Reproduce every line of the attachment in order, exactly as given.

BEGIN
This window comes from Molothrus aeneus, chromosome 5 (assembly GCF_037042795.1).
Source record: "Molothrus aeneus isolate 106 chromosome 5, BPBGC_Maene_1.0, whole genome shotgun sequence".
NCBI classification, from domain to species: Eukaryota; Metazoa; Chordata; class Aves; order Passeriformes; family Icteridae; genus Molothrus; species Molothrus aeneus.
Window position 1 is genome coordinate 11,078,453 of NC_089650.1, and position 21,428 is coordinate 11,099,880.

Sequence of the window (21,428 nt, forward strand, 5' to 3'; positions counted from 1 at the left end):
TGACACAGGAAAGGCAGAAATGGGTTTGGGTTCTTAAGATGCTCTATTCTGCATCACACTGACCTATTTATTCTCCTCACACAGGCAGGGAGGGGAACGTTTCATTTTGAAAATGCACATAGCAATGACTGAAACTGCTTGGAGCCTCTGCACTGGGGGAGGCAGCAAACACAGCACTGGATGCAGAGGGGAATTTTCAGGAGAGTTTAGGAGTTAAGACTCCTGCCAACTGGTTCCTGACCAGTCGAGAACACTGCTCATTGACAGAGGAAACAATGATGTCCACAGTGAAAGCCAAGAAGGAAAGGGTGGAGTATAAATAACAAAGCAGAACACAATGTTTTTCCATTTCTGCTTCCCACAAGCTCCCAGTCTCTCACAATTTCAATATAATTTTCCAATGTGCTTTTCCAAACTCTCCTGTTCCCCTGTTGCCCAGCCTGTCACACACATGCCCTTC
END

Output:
This window comes from Molothrus aeneus, chromosome 5 (assembly GCF_037042795.1).
Source record: "Molothrus aeneus isolate 106 chromosome 5, BPBGC_Maene_1.0, whole genome shotgun sequence".
NCBI classification, from domain to species: Eukaryota; Metazoa; Chordata; class Aves; order Passeriformes; family Icteridae; genus Molothrus; species Molothrus aeneus.
Window position 1 is genome coordinate 11,078,453 of NC_089650.1, and position 21,428 is coordinate 11,099,880.

Sequence of the window (21,428 nt, forward strand, 5' to 3'; positions counted from 1 at the left end):
TGACACAGGAAAGGCAGAAATGGGTTTGGGTTCTTAAGATGCTCTATTCTGCATCACACTGACCTATTTATTCTCCTCACACAGGCAGGGAGGGGAACGTTTCATTTTGAAAATGCACATAGCAATGACTGAAACTGCTTGGAGCCTCTGCACTGGGGGAGGCAGCAAACACAGCACTGGATGCAGAGGGGAATTTTCAGGAGAGTTTAGGAGTTAAGACTCCTGCCAACTGGTTCCTGACCAGTCGAGAACACTGCTCATTGACAGAGGAAACAATGATGTCCACAGTGAAAGCCAAGAAGGAAAGGGTGGAGTATAAATAACAAAGCAGAACACAATGTTTTTCCATTTCTGCTTCCCACAAGCTCCCAGTCTCTCACAATTTCAATATAATTTTCCAATGTGCTTTTCCAAACTCTCCTGTTCCCCTGTTGCCCAGCCTGTCACACACATGCCCTTC